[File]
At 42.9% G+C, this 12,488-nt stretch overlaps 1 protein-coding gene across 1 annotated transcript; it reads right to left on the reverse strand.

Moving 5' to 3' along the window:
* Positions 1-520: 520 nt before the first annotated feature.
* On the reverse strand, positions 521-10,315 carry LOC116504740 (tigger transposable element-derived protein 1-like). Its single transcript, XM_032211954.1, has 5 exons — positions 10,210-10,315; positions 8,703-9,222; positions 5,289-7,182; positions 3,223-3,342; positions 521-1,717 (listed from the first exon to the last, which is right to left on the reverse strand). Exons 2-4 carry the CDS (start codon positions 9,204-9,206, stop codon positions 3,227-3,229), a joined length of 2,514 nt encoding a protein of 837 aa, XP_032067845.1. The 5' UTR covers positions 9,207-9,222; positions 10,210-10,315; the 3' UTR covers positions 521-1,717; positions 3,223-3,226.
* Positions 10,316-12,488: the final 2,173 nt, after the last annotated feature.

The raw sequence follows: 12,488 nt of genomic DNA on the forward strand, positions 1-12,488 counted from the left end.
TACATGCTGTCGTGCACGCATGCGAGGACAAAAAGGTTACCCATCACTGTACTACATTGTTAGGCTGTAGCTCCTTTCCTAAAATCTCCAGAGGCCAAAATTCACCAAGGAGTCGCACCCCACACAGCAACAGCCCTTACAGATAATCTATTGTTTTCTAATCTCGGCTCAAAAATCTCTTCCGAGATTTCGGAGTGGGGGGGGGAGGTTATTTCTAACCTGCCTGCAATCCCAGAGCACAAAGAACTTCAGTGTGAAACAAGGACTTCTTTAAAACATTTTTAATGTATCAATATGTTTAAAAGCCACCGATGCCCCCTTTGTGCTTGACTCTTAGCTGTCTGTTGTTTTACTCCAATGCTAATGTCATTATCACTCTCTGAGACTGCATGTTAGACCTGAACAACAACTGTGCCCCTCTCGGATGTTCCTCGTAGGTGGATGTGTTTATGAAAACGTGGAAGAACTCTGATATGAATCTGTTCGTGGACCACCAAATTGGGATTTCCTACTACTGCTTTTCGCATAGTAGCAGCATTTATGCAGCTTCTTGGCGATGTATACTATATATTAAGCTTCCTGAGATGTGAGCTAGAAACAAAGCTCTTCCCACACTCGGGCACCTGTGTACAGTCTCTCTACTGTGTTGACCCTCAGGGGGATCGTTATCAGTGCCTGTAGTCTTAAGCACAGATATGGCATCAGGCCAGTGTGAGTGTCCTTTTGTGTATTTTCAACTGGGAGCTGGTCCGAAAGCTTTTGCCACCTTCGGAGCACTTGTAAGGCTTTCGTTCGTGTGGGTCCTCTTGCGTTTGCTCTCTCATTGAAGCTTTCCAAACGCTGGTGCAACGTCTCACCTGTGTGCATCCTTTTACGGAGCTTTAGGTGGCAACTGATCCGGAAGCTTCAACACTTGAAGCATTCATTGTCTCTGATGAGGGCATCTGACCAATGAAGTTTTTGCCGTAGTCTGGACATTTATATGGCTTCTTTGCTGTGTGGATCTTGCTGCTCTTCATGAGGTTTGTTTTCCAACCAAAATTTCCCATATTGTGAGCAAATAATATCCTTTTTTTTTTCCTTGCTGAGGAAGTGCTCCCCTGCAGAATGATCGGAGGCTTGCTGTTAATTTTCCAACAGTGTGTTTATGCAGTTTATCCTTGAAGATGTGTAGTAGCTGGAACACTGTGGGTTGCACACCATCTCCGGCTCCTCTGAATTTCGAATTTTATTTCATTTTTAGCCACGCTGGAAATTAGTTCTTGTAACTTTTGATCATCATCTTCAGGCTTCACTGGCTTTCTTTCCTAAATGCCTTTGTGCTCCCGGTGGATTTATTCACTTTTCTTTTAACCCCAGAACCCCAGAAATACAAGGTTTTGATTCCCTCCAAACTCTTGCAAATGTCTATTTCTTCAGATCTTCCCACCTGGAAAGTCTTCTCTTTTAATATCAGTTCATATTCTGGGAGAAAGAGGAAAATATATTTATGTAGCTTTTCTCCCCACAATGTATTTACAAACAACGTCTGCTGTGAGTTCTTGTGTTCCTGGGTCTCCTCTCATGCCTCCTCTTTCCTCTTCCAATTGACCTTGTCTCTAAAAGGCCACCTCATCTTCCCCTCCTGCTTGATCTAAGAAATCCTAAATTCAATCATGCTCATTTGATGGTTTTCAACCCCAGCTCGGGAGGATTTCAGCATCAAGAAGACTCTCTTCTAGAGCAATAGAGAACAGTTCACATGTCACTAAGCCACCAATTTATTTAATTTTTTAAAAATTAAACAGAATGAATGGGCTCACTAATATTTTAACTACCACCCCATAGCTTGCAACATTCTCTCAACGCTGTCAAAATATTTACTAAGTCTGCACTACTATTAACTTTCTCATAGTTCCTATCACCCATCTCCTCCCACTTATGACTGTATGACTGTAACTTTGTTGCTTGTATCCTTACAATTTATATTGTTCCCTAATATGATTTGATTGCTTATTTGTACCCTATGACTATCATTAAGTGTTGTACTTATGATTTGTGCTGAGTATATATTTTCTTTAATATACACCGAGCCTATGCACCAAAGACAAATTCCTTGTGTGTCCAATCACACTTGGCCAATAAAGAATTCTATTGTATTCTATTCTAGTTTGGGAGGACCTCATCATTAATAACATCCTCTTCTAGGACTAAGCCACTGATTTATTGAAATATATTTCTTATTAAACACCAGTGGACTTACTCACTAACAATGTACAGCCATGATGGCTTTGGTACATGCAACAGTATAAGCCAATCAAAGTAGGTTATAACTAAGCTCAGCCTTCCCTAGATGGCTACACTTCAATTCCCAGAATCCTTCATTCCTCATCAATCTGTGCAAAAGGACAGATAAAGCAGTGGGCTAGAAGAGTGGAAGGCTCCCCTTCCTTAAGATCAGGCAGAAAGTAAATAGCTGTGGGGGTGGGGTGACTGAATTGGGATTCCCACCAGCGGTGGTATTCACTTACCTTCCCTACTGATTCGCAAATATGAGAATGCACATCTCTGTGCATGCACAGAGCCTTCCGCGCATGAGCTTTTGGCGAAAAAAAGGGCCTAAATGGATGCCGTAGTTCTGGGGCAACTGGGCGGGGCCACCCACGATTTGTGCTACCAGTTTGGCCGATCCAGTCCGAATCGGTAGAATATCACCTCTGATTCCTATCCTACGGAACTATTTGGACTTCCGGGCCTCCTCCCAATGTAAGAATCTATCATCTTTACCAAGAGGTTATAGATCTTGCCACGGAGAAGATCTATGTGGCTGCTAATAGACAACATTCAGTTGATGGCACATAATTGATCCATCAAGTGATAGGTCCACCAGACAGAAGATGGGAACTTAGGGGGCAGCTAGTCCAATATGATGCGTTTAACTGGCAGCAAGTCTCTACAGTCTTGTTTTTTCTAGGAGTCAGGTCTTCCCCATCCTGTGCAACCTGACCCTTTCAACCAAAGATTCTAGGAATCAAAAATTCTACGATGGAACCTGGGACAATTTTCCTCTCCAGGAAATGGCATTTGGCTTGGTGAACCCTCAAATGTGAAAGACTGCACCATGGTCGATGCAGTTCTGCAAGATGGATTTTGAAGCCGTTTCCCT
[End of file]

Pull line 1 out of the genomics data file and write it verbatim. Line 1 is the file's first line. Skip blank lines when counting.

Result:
At 42.9% G+C, this 12,488-nt stretch overlaps 1 protein-coding gene across 1 annotated transcript; it reads right to left on the reverse strand.